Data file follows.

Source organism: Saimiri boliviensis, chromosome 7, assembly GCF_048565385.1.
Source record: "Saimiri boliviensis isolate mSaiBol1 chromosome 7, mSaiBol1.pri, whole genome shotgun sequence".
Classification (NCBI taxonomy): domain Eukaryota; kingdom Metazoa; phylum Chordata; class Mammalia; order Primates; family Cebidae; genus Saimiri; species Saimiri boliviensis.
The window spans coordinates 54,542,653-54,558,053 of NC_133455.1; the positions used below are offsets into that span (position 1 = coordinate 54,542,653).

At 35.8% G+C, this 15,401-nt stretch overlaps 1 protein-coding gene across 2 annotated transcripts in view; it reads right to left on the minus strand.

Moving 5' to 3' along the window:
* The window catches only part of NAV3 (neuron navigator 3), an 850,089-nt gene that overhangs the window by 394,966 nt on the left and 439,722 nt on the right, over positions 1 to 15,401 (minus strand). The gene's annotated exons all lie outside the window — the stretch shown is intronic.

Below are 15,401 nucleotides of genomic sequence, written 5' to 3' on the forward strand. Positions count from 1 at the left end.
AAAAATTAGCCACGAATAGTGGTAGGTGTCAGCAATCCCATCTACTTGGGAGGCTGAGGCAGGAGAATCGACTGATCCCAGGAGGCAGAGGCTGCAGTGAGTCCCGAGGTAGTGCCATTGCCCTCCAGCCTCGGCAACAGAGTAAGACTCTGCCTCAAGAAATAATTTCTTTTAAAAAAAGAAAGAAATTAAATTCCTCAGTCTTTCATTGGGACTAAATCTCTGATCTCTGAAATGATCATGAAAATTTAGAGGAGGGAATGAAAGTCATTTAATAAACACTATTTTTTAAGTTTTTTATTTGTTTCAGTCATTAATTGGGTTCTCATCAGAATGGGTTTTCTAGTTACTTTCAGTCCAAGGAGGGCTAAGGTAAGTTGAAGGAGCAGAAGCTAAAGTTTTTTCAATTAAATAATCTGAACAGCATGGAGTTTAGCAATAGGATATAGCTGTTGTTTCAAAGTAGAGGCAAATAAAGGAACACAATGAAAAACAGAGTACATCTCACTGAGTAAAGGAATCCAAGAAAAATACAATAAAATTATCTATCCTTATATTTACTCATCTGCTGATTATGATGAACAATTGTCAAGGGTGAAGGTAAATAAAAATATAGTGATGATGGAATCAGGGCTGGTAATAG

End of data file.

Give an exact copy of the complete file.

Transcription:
Source organism: Saimiri boliviensis, chromosome 7, assembly GCF_048565385.1.
Source record: "Saimiri boliviensis isolate mSaiBol1 chromosome 7, mSaiBol1.pri, whole genome shotgun sequence".
Classification (NCBI taxonomy): domain Eukaryota; kingdom Metazoa; phylum Chordata; class Mammalia; order Primates; family Cebidae; genus Saimiri; species Saimiri boliviensis.
The window spans coordinates 54,542,653-54,558,053 of NC_133455.1; the positions used below are offsets into that span (position 1 = coordinate 54,542,653).

At 35.8% G+C, this 15,401-nt stretch overlaps 1 protein-coding gene across 2 annotated transcripts in view; it reads right to left on the minus strand.

Moving 5' to 3' along the window:
* The window catches only part of NAV3 (neuron navigator 3), an 850,089-nt gene that overhangs the window by 394,966 nt on the left and 439,722 nt on the right, over positions 1 to 15,401 (minus strand). The gene's annotated exons all lie outside the window — the stretch shown is intronic.

Below are 15,401 nucleotides of genomic sequence, written 5' to 3' on the forward strand. Positions count from 1 at the left end.
AAAAATTAGCCACGAATAGTGGTAGGTGTCAGCAATCCCATCTACTTGGGAGGCTGAGGCAGGAGAATCGACTGATCCCAGGAGGCAGAGGCTGCAGTGAGTCCCGAGGTAGTGCCATTGCCCTCCAGCCTCGGCAACAGAGTAAGACTCTGCCTCAAGAAATAATTTCTTTTAAAAAAAGAAAGAAATTAAATTCCTCAGTCTTTCATTGGGACTAAATCTCTGATCTCTGAAATGATCATGAAAATTTAGAGGAGGGAATGAAAGTCATTTAATAAACACTATTTTTTAAGTTTTTTATTTGTTTCAGTCATTAATTGGGTTCTCATCAGAATGGGTTTTCTAGTTACTTTCAGTCCAAGGAGGGCTAAGGTAAGTTGAAGGAGCAGAAGCTAAAGTTTTTTCAATTAAATAATCTGAACAGCATGGAGTTTAGCAATAGGATATAGCTGTTGTTTCAAAGTAGAGGCAAATAAAGGAACACAATGAAAAACAGAGTACATCTCACTGAGTAAAGGAATCCAAGAAAAATACAATAAAATTATCTATCCTTATATTTACTCATCTGCTGATTATGATGAACAATTGTCAAGGGTGAAGGTAAATAAAAATATAGTGATGATGGAATCAGGGCTGGTAATAG